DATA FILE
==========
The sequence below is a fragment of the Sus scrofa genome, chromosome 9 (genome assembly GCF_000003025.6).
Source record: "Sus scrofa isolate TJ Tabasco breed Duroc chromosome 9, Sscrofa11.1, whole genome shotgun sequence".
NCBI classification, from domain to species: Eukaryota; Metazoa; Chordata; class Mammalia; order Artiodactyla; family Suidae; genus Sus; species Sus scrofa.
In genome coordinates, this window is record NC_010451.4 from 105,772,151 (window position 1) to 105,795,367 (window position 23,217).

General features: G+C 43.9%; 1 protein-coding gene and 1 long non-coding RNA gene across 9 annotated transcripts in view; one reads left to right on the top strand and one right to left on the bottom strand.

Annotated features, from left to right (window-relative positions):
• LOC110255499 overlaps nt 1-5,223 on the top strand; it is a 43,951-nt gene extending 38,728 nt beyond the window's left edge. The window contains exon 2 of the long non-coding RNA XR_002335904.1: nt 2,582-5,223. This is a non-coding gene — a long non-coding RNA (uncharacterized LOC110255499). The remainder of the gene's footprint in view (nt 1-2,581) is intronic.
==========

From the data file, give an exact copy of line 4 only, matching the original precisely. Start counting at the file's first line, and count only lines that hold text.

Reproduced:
In genome coordinates, this window is record NC_010451.4 from 105,772,151 (window position 1) to 105,795,367 (window position 23,217).